Shredded mozzarella with sauce top, South Jersey style!

Shredded mozzarella with sauce on top, South Jersey style!

Vegetables placed on a pizza before baking should be pre-cooked. Roast, sauté, blanche or grill. That’s your call, but I can assure you that most veggies will taste better if they are cooked to concentrate flavors, evaporate moisture and produce some caramelization. If you choose to use raw vegetables, such as arugula or tomatoes, place them on pizza after baking.

Delicate cured meats, such as prosciutto or brasiola, should be added to the pizza immediately after it comes out of the oven. These toppings don’t like heat and will dry up and become flavorless and tough if they are in the oven. Even the Italians, who bake for 90 seconds or less, put these toppings on when the pizza is finished baking. When topping a pizza with any type of salumi or charcuterie be sure that the meat is sliced (very thin) just before you use it for optimal flavor.

With all toppings, always start at the outside near the sauce line and top towards the center diminishing the concentration of toppings as you move in. Avoid what is known as ‘’center loading”. The toppings are going to move towards the center as the pizza bakes anyway and the center is the weakest point.

Add arugula after the pizza comes out of the oven

Add arugula after the pizza comes out of the oven


















Brad English

Great post John. I really am amazed how true this is. Pizza is quite simple as it is and just moving things around really does affect the outcome and the experience. One of my favorite things is to add some cool fresh mozzarella to my pies after baking. This adds an entire new layer of flavor to the melted mozzarella and a nice textural and temperature variation to the experience. As the cool mozzarella slowly warms up from underneath it continues to change. Fascinating!

    Peter Reinhart

    Nice touch, Brad. Other than Parmesan or other dry aged cheeses, I’ve never seen any pizzeria add fresh or soft low moisture cheese after the bake. John, have you ever encountered this? It’s a fascinating idea.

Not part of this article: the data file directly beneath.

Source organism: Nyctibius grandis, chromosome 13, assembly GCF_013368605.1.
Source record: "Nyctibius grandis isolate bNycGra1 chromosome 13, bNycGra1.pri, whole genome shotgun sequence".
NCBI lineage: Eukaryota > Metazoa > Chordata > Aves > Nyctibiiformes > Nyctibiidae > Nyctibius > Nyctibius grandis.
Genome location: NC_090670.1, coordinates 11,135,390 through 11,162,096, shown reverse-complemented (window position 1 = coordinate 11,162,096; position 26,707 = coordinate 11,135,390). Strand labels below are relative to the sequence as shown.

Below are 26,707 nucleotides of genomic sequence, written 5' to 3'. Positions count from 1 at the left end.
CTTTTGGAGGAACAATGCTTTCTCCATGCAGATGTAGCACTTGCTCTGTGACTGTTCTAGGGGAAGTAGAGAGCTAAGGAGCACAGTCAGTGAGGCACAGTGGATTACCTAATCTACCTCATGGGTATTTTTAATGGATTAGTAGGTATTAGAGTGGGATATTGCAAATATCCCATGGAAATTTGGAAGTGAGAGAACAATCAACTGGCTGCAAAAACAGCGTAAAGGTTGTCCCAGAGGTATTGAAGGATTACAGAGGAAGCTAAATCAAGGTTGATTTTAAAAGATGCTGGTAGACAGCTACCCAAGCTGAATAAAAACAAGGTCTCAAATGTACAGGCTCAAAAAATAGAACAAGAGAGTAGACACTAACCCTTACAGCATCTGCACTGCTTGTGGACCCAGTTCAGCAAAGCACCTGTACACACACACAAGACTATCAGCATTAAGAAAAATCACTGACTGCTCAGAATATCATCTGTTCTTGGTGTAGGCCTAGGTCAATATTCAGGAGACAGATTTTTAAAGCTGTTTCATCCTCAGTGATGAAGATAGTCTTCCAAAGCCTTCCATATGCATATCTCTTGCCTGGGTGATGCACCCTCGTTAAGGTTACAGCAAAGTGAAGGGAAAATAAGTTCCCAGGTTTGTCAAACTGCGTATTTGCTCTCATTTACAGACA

I have never been to Oneonta, New York but there is a pizza place there called Tino’s that originates the ‘cold cheese pizza.’ Its a pizza covered in cold low moisture mozzarella right after it comes out of the oven. I read they started making them because drunk college kids were burning the roofs of their mouths by eating hot slices of pie right out of the oven. I guess they had lines out the door and were cutting pies and serving slices as fast as they could and multiple peoples were burning their mouths, and as a way to help the drunken, cold cheese pizza was born.

    Peter Reinhart

    That’s a great story, Aaron — thanks!!! I’ll have to look into that. Not even sure where Oneonta is but I’ll try to track down Tino’s! What a great idea they came up with — Brad has gotta love this one!

David Rose

DiCarlo’s Original Pizza from Steubenville, Ohio is a sicilian style pizza. The crust is par baked on a sheet pan. Sauce is added and baked till crust is petfectly crispy with a wonderful chew. They then top crust with “cold” mozz/prov cheese and thin slices of pep. It’s beautiful!! They’ve been around since mid 1940s. We now refer to it as “Valley Pizza.”

    Peter Reinhart

    Thanks David! This sounds pretty awesome, and I love that they finish it with cold mozz and provolone — I love provolone on pizza!